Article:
Oroboros - Open door to MiPArt and Archetypical symbol
From: Abraham Eleazar (1760) Uraltes chymisches Werk. 2nd ed., Leipzig.
Ouroboros and Alexander von Humboldt
J.M. Shick [email@example.com] - Malcolm: Thank you for sending me this fabulous picture (December 27, 2006).
From: Olaf Breidbach (2006) "Visions of Nature: The Art and Science of Ernst Haeckel" . Prestel, Munich, Berlin, London, New York, page 52.
Eating its own tail
M. C. Escher: Dragon (wood-engraving, 1952). 'However much this dragon tries to be spatial, he remains completely flat. Two incisions are made in the paper on which he is printed. Then it is folded in such a way as to leave two square openings. But this dragon is an obstinate beast, and in spite of his two dimensions he persists in assuming that he has three; so he sticks his head through one of the holes and his tail through the other.'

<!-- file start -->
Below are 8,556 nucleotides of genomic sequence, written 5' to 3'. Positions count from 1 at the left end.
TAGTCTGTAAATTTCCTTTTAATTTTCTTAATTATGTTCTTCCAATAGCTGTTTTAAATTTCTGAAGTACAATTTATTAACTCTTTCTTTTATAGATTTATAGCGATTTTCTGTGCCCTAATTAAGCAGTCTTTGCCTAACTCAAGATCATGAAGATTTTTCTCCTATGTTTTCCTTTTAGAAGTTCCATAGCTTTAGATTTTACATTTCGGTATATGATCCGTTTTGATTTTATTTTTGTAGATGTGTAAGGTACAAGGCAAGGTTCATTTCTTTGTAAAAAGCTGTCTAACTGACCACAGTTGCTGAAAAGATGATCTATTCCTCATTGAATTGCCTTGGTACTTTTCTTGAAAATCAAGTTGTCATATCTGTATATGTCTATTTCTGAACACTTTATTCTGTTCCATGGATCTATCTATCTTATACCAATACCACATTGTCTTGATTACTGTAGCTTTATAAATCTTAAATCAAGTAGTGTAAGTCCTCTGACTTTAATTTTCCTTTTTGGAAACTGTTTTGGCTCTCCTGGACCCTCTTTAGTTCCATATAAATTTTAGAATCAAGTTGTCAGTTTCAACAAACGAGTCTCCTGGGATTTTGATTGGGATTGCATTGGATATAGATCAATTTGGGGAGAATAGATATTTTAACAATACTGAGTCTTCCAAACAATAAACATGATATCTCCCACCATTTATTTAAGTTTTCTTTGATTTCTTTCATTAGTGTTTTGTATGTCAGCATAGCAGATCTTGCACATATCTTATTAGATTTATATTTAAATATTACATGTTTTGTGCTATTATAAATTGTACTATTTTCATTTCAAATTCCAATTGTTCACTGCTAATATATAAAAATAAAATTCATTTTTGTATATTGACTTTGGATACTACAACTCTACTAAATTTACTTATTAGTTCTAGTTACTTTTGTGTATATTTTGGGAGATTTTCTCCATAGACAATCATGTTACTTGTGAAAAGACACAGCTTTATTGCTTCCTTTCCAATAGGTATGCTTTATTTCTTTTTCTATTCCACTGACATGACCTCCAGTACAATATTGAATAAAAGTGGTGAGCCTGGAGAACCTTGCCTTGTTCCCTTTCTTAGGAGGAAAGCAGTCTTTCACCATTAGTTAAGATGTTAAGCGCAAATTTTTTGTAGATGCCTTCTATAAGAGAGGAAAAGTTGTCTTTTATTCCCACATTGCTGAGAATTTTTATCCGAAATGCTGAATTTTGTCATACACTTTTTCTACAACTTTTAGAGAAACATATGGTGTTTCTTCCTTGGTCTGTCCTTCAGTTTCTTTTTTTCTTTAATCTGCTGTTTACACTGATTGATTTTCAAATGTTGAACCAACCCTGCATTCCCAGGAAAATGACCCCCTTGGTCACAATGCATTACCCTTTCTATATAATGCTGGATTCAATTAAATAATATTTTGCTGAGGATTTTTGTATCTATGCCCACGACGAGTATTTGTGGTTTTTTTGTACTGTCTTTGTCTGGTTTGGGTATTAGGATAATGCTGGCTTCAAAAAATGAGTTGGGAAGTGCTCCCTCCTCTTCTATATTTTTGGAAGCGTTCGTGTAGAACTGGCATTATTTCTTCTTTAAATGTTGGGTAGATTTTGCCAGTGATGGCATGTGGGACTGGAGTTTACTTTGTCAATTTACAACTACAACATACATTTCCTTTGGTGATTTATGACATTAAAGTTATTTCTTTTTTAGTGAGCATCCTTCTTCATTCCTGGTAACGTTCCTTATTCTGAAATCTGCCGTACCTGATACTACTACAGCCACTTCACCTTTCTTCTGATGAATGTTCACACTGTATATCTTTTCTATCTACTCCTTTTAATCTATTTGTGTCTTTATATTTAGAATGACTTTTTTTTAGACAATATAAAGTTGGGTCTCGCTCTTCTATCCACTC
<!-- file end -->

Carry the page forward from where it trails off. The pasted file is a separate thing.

'Lady Lovelace, no less than Babbage, was profoundly aware that with the invention of the Analytical Engine, mankind was flirting with mechanized intelligence - particularly if the Engine were capable of "eating its own tail" (the way Babbage described the Strange Loop created when a machine reaches in and alters its own stored program). In an 1842 memoir, she wrote that the A.E. "might act upon other things besides number". While Babbage dreamt of creating a chess or tic-tac-toe automaton, she suggested that his Engine, with pitches and harmonies coded into its spinning cylinders, "might compose elaborate and scientific pieces of music of any degree of commplexity or extent."'
Douglas R. Hofstadter (1979) Gödel, Escher. Bach: An Eternal Golden Braid. A Metaphorical Fugue on Minds and Machines in the Spirit of Lewis Carroll. The Harvester Press.